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James, Henry - Literary Criticism: Essays on Literature, American Writers & English Writers


Henry James

Literary Criticism: Essays on Literature, American Writers & English Writers

 
"[A] great American novelist who wrote more superb criticism than any compatriot, before or since."
—Time
 
Overview  |  Note on the Texts  |  Reviews  |  Table of Contents
 

Between 1864, when Henry James reviewed a volume dealing with the art of the novel, and 1916, when his last essay was published, he produced more than 300 literary essays, prefaces, notes, and commentaries. These, distinct from his essays on drama and art and his travel writings, are published in two volumes; this contains essays on literature, American writers, and English writers, and the second contains French writers, other European writers, and the prefaces to the New York Edition. Many of the periodical pieces appeared unsigned, but scholars have established James's authorship for a large number of these pieces, drawing their evidence from such sources as the account books of magazines, which show the records of payment to authors, and the letters James wrote at the time. The novelist himself reprinted forty-eight of these items, revising them for his four volumes of literary appreciation and criticism--French Poets and Novelists (1878), Partial Portraits (1888), Essays in London and Elsewhere (1893), and Notes on Novelists (1914). James also wrote a book on Nathaniel Hawthorne, contributed a few essays to literary encyclopedias and collections, and wrote prefaces to a number of works. These have all been included so that the two volumes in the Library of America present the complete literary-critical non-fictional writings of the novelist. About one third of the pieces included here have never before been published in book form.

Any edition of James's criticism must rely on the published texts, for only eight manuscripts of his literary reviews are known to survive (six for reviews that were printed during his life and two for manuscripts that have been discovered and printed more recently in scholarly journals). James asked to see proof of an article whenever possible, and it can be assumed that most of his writings for American magazines while he lived in Cambridge and New York, and those for English magazines while he lived in England, had the benefit of his corrections. However, pieces written in Europe for American magazines, as so many of these were, could not be proofread in time for publication, and errors resulting from the difficulty of reading his handwriting could easily occur. James began to use public stenographers in the late 1880s and he acquired a typist in the late 1890s.

When James reprinted articles in book form, he often made minor revisions and in some cases there were fairly substantial revisions. For example, a passage in "The Art of Fiction," as published in Longman's Magazine in 1884, states "that a novel is a novel, as a pudding is a pudding, and that this was the end of it"; in Partial Portraits (1888) the statement says "that a novel is a novel, as a pudding is a pudding, and that our only business with it could be to swallow it" (44.32-34). Other examples occur in the same article: "the only classification of the novel that I can understand is into the interesting and the uninteresting. . . . was revised to read "the only classification of the novel that I can understand is into that which has life and that which has it not. . . ." (55.29--31); and "Some enjoy a complete illusion; others revel in complete deception. . . ." becomes "Some enjoy a complete illusion, others the consciousness of large concessions. . . . (58.3-4). Sometimes James changed only one word, but often the metaphor itself is shifted. For example, in "The Science of Criticism," first published in the New Review in 1891 and later revised and reprinted in Essays in London and Elsewhere (1893), James changed "In this light one sees the critic as the real helper of mankind, a torch-bearing outrider, the interpreter par excellence. The more we have of such the better, though there will surely always be obstacles enough to our having many. . . ." to "In this light one sees the critic as the real helper of the artist, a torch-bearing outrider, the interpreter, the brother. The more the tune is noted and the direction observed the more we shall enjoy the convenience of a critical literature. . . ." (98.12-16). A few other examples are given in the Notes.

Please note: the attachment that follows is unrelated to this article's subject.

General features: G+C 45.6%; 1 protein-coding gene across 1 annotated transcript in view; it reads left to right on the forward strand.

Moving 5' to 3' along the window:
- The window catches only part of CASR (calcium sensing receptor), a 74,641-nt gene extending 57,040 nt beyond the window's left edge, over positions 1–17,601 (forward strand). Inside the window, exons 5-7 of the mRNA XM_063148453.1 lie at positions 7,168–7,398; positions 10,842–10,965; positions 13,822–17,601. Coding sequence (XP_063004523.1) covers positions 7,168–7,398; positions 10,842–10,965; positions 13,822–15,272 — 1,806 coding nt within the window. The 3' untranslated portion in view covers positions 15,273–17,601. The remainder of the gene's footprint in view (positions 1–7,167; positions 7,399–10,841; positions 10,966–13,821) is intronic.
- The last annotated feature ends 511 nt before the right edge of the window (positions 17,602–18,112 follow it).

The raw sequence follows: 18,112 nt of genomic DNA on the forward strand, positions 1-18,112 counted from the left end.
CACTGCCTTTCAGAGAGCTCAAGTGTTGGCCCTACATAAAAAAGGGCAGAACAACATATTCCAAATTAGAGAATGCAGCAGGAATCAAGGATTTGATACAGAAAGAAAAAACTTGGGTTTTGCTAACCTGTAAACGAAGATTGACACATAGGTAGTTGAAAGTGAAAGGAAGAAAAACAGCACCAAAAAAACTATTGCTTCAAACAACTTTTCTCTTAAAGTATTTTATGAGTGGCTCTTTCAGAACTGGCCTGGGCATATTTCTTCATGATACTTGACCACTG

Because James engaged in such revision, the text used here for each piece is the last version which James himself corrected. Thus his four collections of criticism provide the texts for the pieces he reprinted. For the other pieces, the original periodical or book publication has been used.

The standards for American English continue to fluctuate, and in some ways are conspicuously different now from what they were in earlier periods. In nineteenth-century writings, for example, a word might be spelled in more than one way, even in the same work, and such variations might be carried into print. Commas were sometimes used expressively to suggest the movement of voice, and capitals were sometimes meant to give significances to a word beyond those it might have in its uncapitalized form. Since modernization would remove such effects, this volume preserves the spelling, punctuation, capitalization, and the wording of the texts reprinted here. This volume represents the texts of these editions; it does not attempt to reproduce the features of typographic design--such as display capitalization. Typographical errors have been corrected.

Copyright 1995–2011 Literary Classics of the United States, Inc.
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